Part 2: Beauty work using frequency separation in Fusion
In part one we learned how to track a face using Resolve Surface Tracker and round trip the stabilized face through Fusion. In this part we finish the task by using a frequency separation technique to do the beauty work in Fusion.
After tracking and stabilizing comes complexion smoothing
All beauty work requires tracking since living beings are poor at staying perfectly still. To simplify our work, instead of tracking individual shapes and strokes to the moving image, we stabilize the face (essentially, making it as still as possible), clean it up, and then warp/re-animate it back to its original plate. This is where the Surface Tracker may really shine!
In this Insight, we’re limiting ourselves to the specific task of complexion smoothing. We avoid geometry changes like enlarging the lips, moving the eyes, etc.
About beauty work
Beauty work is a big subject. It’s a very specialized discipline which takes a long time to master. It’s not something that can be easily distilled in a single tutorial. And even this two-part Insight is rather complicated for the uninitiated. However, if you are experienced with this type of work, the Surface Tracker can be a very useful, and welcome, new tool.
On the broader subject of beauty work, I have a mixed opinion.
Although the general public understands that models and actors are often made to look perfect way beyond their natural appearance, beauty work does contribute to body dysmorphia in teens and adults.
That said, our clients still very much ask us to do this work – so we need to be prepared. Tools like the new surface tracker hold the promise of letting us do this work more quickly and efficiently. In the process, we can guide our clients to using a light touch to avoid being unreal.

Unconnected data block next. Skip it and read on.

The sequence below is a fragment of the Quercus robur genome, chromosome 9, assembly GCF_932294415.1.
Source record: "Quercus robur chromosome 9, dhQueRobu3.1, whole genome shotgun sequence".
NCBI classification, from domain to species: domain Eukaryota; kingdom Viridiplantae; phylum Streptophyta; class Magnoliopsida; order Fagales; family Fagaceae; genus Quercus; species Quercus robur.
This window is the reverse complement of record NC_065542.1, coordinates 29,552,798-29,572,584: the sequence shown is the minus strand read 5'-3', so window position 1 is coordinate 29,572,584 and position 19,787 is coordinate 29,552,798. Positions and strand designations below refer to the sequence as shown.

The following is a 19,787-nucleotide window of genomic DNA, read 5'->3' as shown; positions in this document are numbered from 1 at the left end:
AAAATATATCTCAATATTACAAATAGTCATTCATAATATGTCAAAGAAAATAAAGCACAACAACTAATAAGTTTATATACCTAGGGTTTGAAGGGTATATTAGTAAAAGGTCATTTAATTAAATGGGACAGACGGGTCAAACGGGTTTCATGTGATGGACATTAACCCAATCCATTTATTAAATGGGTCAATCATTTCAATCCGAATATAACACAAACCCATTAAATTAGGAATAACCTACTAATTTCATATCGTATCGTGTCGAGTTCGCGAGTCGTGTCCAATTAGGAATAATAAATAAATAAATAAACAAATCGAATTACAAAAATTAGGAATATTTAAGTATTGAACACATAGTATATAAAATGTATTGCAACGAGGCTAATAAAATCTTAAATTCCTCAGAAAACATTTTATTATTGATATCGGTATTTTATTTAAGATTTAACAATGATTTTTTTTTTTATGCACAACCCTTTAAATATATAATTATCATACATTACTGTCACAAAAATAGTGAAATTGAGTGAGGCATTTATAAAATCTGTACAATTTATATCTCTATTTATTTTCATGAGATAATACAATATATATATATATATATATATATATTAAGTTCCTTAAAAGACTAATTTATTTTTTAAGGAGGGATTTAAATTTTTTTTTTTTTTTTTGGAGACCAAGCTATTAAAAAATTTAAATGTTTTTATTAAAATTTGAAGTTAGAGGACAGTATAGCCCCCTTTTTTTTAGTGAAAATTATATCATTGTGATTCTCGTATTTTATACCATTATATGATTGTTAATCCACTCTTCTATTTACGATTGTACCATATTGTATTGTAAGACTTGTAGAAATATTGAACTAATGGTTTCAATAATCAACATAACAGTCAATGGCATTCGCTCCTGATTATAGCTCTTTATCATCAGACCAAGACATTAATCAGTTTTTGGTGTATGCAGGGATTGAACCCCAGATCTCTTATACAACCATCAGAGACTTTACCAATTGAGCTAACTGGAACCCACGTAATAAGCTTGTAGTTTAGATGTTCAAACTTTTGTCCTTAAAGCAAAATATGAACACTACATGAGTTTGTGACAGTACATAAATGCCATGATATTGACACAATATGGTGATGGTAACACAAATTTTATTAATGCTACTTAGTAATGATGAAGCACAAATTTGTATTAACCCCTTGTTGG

The key to this entire Insight is understanding how the new ResolveFX Surface Tracker enhances this workflow by stabilizing the image on input. This saves a ton of time and effort since we don’t have to track our paint strokes across time. Then, back on the Color Page, the Surface Tracker has many controls for refining how the Fusion beauty work integrates on top of the original plate.
- Using Fusion’s ‘Custom Tool’ to define the high-frequency separation
- How to retain important tonal detail, so the image doesn’t look unrealistic
- Using grain to add texture to the smoothed image
- Using masks to limit the smoothing operations
- Fine-tuning the final composite on the Color Page
- Blackmagic Fusion YouTube Tutorial: Frequency Separation Retouching – Simon Ubsdell’s Blackmagic Fusion Tutorial: Frequency Separation Retouching tutorial teaching the same technique used in this Insight.
Related Mixing Light Insights
- The Fundamentals of Color Correcting for Beauty – One of the original Insights released when Mixing Light launched in 2013.
- Practical Beauty Grading Series – Dan Moran’s 2-part series on this topic.
- Advanced Beauty Grading Series – Dan Moran’s 5-part series.
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Comments, Questions, Requests?
This Insight gets deep into Fusion and VFX workflows. Would you like to see more of these types of Insights? Do you have questions about this Insight or did you get confused? Use the comments to have a conversation!